The next layer in this ecosystem is data and intelligence. Without measuring, monitoring, and reporting their emissions, businesses, governments and individuals cannot understand the impact of their efforts. Likewise, when trying to reach Net Zero, they all need the data component to truly see where they stand when it comes to both risks and progress.

From Impact to VC – Investment Criteria

Looking at the above landscape, we were impressed with the ample opportunities, but asked ourselves:

Considering our Fund’s strategy, what it would take for us to invest in ClimaTech?

Here’s how we’ve developed our investment considerations for this space:

  1. Science and tech maturity – Climate being a physical problem that involves deep science means that some solutions will necessitate long development cycles until the science is ready to deploy. As a VC, we focus on areas where the underlying science is already proven, and we evaluate the tech readiness to make sure it is feasible to distribute in the near future.
  2. Well-defined buyer and go-to-market – While ClimaTech is an emerging sector, it’s not enough to want to impact climate positively. Founders need to have a viable business model in mind, and there must be a relevant decision-maker with a budget and financial motivation to use their solution.
  3. Capital requirements – We must deeply examine the cost structure. Capital-intensive solutions usually mean higher risk: they require a longer time to reach scalability and necessitate a significant amount of funding before commercialization, which means that even a few inaccurate working assumptions can lead to failure.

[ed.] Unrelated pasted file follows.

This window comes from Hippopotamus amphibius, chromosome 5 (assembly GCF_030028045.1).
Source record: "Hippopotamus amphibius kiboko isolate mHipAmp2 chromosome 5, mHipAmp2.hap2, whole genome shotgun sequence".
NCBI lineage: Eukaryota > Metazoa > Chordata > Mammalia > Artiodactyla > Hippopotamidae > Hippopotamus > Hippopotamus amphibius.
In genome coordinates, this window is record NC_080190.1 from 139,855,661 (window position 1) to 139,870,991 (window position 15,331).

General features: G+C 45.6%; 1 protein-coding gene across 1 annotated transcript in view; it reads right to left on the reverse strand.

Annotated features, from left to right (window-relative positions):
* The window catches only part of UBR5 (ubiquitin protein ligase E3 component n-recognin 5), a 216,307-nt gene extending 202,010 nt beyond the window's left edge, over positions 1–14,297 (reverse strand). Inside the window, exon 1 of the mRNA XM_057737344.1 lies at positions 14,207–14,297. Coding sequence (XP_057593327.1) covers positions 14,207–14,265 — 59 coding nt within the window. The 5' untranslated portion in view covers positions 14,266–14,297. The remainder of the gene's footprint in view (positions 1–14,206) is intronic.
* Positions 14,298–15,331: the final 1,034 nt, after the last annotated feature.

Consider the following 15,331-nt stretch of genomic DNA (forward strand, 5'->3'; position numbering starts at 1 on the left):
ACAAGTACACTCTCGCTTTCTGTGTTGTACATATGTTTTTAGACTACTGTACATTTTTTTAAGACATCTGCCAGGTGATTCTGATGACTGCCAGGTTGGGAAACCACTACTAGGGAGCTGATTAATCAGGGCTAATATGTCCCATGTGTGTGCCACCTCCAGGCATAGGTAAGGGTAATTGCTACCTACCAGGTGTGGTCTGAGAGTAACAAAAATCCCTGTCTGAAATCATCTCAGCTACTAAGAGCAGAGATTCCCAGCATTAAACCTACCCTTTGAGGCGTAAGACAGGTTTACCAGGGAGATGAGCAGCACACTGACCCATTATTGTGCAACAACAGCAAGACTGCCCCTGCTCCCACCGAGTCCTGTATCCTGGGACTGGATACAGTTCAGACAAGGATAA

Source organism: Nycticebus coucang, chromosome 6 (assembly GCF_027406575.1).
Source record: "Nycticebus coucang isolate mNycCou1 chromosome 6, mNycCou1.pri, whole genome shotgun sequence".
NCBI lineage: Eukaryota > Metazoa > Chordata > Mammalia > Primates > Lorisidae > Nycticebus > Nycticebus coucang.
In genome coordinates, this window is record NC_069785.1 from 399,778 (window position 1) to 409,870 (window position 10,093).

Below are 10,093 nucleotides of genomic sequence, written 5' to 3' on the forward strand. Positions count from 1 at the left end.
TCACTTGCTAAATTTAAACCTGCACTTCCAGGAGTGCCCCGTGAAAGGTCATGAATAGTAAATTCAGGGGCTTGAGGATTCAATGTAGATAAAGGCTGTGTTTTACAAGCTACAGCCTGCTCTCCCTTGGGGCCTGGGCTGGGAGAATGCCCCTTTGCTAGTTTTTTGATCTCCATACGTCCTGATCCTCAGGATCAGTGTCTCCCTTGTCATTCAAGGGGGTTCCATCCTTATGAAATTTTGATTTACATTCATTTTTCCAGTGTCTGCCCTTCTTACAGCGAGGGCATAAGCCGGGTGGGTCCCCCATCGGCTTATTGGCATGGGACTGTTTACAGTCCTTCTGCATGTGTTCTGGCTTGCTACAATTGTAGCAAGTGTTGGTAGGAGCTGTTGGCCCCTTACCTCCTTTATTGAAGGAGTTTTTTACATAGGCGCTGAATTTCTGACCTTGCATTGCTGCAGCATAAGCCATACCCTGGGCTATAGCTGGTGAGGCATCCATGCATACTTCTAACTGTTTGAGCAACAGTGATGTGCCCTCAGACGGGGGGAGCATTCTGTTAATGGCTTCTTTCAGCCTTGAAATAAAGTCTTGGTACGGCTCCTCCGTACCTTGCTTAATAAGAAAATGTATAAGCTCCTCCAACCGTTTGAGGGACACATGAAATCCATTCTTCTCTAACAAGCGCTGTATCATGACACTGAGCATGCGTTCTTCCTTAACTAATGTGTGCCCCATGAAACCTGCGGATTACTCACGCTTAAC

Israel: The Next ClimaTech Frontier

At Viola, we believe that Israel has just what it takes to build ClimaTech outliers and lead this category globally. We’ve seen this repeatedly in domains such as Cyber and Fintech. It starts with a prolific academic community, multidisciplinary expertise, and strong AI and data engineering capabilities. Paired with the IDF as a great source of talent and many second-time entrepreneurs coming to this space, wanting to make an impact, Israel’s supportive ecosystem, governmental funding, and legacy players make the country a potent hub for ClimaTech.

The Alternative Proteins vertical is a great use case. In just 3 years, Israel has become a powerful force in this category – the answer to the 15% of carbon emissions that come from animal-based food. Israel is now second only to the US in funding Alternative Protein companies, producing significant category leaders.

Like Bill Gates, we believe that “ClimaTech will produce 8 to 10 Teslas, a Google, an Amazon, and a Microsoft.”

If you are working on something interesting in this space that fits our investment considerations, we would love to hear from you: at yaela@viola.vc or at uril@viola.vc.

Make sure to follow our next blog posts on opportunities in ClimaTech.